“No prime minister anywhere would be able to maintain credibility if there are forces in his society which deliberately carry out mass murder,” he said. “There should be zero tolerance for groups to use force against anybody, anywhere.”

He stressed that if the new Palestinian administration could not achieve this through peaceful and diplomatic means, it would have to confront the terrorist groups by force. “This is a strong view of mine and this is a key issue,” he added.

Larsen insisted that a Palestinian security overhaul would demand Israeli reciprocal actions, including a halt to extra-judicial killings, destruction of terrorists’ homes and an eventual withdrawal of troops to their pre-intifada positions.

While he lamented the catastrophic humanitarian crisis in the territories, he admitted that if Israel dismantled its curfews and checkpoints, more successful attacks would probably ensue.

“This is why the only solution is a political one,” he said.

Looking back at his three years in office — he said he was considering staying on the job for a few more years — Larsen noted the “strange current situation.”

“You have a depressing situation on the ground with violence and poverty,” he said. “But we also have a remarkable improvement in the political and diplomatic arenas… If you look back at past years, we actually have a leap forward. If you look at Bush’s statement last June and Sharon’s Herzliya speech [endorsing a two-state solution], these are much more radical and far-reaching political positions than the Oslo agreements.”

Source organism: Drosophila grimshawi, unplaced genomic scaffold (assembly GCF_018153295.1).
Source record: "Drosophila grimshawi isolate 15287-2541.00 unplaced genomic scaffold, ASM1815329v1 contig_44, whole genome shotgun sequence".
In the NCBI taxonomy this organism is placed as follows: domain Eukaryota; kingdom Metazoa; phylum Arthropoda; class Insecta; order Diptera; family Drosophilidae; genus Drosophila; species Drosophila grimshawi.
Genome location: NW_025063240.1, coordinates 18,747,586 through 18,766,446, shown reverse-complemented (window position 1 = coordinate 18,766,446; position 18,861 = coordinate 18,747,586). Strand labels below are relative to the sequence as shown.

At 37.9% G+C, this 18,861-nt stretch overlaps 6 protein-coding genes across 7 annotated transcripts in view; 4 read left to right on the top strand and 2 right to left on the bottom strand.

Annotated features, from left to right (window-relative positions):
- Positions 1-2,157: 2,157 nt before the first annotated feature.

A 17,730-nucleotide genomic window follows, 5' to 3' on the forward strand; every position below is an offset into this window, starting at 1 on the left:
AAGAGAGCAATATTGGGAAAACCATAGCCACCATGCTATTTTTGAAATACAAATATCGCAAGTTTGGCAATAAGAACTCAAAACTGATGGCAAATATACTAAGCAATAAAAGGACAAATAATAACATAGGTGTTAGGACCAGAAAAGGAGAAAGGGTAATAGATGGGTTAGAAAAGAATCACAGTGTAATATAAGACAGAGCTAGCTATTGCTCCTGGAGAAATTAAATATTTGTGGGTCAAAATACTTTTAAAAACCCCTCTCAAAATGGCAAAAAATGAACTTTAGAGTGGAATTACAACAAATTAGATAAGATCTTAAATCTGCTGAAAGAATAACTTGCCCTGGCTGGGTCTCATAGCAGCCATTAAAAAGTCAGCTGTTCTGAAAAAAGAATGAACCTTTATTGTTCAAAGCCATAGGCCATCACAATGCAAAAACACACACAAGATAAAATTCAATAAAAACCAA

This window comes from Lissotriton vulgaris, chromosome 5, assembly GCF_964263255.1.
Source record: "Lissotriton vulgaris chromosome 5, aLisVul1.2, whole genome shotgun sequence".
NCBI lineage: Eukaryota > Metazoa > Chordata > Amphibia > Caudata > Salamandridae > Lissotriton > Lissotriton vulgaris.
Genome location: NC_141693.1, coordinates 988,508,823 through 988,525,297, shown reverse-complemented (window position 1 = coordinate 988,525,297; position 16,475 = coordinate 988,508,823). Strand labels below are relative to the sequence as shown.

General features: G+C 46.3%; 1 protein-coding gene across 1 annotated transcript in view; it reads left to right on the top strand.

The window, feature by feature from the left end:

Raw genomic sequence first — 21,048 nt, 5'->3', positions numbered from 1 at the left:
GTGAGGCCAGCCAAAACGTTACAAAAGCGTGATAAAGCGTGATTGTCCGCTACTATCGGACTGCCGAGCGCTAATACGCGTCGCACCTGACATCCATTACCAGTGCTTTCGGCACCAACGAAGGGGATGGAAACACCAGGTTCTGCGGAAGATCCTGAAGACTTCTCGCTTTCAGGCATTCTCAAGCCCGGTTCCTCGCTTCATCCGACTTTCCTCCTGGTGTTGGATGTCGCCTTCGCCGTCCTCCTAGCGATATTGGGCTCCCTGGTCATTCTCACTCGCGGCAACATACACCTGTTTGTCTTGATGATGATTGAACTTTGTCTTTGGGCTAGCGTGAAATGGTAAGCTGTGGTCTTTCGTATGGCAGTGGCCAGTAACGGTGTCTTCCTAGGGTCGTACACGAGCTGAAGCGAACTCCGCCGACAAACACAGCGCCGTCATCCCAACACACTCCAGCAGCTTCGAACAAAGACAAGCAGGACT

The Oslo accords, he said, “didn’t mention a Palestinian state. Rabin never went further than talking about a Palestinian entity. The word ‘two-state solution’ doesn’t occur in any Oslo document. That’s why these two statements and the road map go far beyond Oslo.”

“So there is a paradox and our challenge now is to bridge the gap,” he added, holding out hope that both sides, as well as the quartet members and key Arab states such as Egypt, Jordan and Saudi Arabia, would act vigorously to implement the road map.